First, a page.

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Dehai Luo and Wenqi Zhang

Abstract

In this paper, a nonlinear multiscale interaction model is used to examine how the planetary waves associated with eddy-driven blocking wave packets propagate through the troposphere in vertically varying weak baroclinic basic westerly winds (BWWs). Using this model, a new one-dimensional finite-amplitude local wave activity flux (WAF) is formulated, which consists of linear WAF related to linear group velocity and local eddy-induced WAF related to the modulus amplitude of blocking envelope amplitude and its zonal nonuniform phase. It is found that the local eddy-induced WAF reduces the divergence (convergence) of linear WAF in the blocking upstream (downstream) side to favor blocking during the blocking growth phase. But during the blocking decay phase, enhanced WAF convergence occurs in the blocking downstream region and in the upper troposphere when BWW is stronger in the upper troposphere than in the lower troposphere, which leads to enhanced upward-propagating tropospheric wave activity, though the linear WAF plays a major role. In contrast, the downward propagation of planetary waves may be seen in the troposphere for vertically decreased BWWs. These are not seen for a zonally uniform eddy forcing. A perturbed inverse scattering transform method is used to solve the blocking envelope amplitude equation. It is found that the finite-amplitude WAF represents a modified group velocity related to the variations of blocking soliton amplitude and zonal wavenumber caused by local eddy forcing. Using this amplitude equation solution, it is revealed that, under local eddy forcing, the blocking wave packet tends to be nearly nondispersive during its growth phase but strongly dispersive during the decay phase for vertically increased BWWs, leading to strong eastward and upward propagation of planetary waves in the downstream troposphere.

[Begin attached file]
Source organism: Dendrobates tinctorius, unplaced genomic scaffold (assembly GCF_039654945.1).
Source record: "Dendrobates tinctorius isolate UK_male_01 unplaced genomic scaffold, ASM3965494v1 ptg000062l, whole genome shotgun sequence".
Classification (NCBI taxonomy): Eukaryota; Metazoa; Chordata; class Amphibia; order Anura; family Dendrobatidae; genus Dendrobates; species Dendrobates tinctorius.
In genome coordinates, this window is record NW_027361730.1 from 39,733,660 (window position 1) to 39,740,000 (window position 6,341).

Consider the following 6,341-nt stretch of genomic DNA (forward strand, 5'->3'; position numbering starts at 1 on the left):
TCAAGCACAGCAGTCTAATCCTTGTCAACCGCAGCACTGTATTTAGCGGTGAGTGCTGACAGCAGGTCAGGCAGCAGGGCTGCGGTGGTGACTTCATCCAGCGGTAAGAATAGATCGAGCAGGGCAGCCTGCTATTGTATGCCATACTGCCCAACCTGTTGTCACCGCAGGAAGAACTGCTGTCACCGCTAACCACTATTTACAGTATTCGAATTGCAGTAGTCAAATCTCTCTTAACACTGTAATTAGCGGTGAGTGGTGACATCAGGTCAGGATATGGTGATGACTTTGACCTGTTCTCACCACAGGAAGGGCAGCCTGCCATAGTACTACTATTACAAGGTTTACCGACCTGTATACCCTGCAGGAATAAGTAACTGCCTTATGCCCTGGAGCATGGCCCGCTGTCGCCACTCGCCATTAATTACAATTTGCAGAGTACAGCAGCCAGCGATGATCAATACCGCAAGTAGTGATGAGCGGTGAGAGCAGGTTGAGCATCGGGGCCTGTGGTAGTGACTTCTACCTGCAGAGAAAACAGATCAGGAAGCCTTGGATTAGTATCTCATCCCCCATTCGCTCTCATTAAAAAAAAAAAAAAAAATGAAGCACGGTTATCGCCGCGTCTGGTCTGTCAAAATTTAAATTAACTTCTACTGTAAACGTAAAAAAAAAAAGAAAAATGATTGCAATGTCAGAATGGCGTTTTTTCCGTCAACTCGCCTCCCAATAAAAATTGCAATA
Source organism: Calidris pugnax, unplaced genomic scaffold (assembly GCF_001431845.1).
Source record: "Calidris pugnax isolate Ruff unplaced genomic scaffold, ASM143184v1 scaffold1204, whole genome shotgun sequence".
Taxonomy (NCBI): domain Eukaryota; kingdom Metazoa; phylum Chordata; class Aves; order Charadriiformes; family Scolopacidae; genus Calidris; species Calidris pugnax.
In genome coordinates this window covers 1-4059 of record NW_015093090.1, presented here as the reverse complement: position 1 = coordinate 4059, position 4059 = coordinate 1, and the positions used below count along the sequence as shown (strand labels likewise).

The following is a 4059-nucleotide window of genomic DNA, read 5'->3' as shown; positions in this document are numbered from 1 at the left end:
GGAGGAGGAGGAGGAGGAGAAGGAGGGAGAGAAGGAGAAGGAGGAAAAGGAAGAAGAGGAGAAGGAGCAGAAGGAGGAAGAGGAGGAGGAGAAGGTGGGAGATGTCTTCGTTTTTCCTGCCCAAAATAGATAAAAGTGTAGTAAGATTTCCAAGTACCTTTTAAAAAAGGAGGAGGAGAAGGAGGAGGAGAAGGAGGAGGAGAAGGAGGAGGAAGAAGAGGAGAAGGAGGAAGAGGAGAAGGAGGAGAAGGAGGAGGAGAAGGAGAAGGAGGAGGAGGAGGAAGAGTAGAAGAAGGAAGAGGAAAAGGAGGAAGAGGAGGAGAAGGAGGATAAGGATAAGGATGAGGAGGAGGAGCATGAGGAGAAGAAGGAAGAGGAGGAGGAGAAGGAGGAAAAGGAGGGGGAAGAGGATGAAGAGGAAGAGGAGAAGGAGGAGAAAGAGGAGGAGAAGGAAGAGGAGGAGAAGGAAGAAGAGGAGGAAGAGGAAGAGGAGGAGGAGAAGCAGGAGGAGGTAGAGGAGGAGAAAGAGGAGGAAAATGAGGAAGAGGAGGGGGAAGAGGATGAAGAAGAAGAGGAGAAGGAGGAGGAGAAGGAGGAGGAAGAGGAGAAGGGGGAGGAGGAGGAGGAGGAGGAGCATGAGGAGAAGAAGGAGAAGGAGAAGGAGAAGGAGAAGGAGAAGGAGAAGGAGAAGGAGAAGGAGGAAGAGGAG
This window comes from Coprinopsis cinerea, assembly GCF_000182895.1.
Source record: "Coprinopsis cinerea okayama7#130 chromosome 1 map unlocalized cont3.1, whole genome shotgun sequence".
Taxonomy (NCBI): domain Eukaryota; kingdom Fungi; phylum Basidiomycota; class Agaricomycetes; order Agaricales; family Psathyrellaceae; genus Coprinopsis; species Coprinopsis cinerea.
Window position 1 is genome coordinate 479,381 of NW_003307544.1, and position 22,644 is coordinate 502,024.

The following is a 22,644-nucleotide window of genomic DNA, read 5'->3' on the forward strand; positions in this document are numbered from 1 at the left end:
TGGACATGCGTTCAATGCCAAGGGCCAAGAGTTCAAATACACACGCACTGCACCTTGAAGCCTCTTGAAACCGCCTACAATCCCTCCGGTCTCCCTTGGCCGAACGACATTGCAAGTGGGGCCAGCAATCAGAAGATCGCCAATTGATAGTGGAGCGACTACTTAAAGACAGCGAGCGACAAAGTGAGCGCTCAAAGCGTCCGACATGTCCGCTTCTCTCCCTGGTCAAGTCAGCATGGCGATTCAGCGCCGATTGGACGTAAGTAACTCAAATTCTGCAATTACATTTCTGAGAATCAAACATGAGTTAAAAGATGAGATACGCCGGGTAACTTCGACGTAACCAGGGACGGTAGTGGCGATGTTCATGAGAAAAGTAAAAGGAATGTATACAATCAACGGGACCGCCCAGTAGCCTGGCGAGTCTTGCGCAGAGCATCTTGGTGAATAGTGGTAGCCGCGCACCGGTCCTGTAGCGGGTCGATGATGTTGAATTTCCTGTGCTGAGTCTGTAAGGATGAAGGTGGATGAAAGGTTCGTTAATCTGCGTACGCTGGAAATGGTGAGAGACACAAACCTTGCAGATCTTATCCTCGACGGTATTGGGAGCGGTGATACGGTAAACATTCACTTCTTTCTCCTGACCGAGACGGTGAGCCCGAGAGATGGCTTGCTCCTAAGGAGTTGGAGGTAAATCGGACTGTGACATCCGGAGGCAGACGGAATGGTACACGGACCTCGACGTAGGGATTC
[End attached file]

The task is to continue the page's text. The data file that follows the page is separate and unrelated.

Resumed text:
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Tingting Gong and Dehai Luo

Abstract

In this paper, the lead–lag relationship between the Arctic sea ice variability over the Barents–Kara Sea (BKS) and Ural blocking (UB) in winter (DJF) ranging from 1979/80 to 2011/12 is examined. It is found that in a regressed DJF-mean field an increased UB frequency (days) corresponds to an enhanced sea ice decline over the BKS, while the high sea surface temperature over the BKS is accompanied by a significant Arctic sea ice reduction. Lagged daily regression and correlation reveal that the growth and maintenance of the UB that is related to the positive North Atlantic Oscillation (NAO+) through the negative east Atlantic/west Russia (EA/WR) wave train is accompanied by an intensified negative BKS sea ice anomaly, and the BKS sea ice reduction lags the UB pattern by about four days. Because the intensified UB pattern occurs together with enhanced downward infrared radiation (IR) associated with the intensified moisture flux convergence and total column water over the BKS, the UB pattern contributes significantly to the BKS sea ice decrease on a time scale of weeks through intensified positive surface air temperature (SAT) anomalies resulting from enhanced downward IR. It is also found that the BKS sea ice decline can persistently maintain even when the UB has disappeared, thus indicating that the UB pattern is an important amplifier of the BKS sea ice reduction. Moreover, it is demonstrated that the EA/WR wave train formed by the combined NAO+ and UB patterns is closely related to the amplified warming over the BKS through the strengthening (weakening) of mid-to-high-latitude westerly wind in the North Atlantic (Eurasia).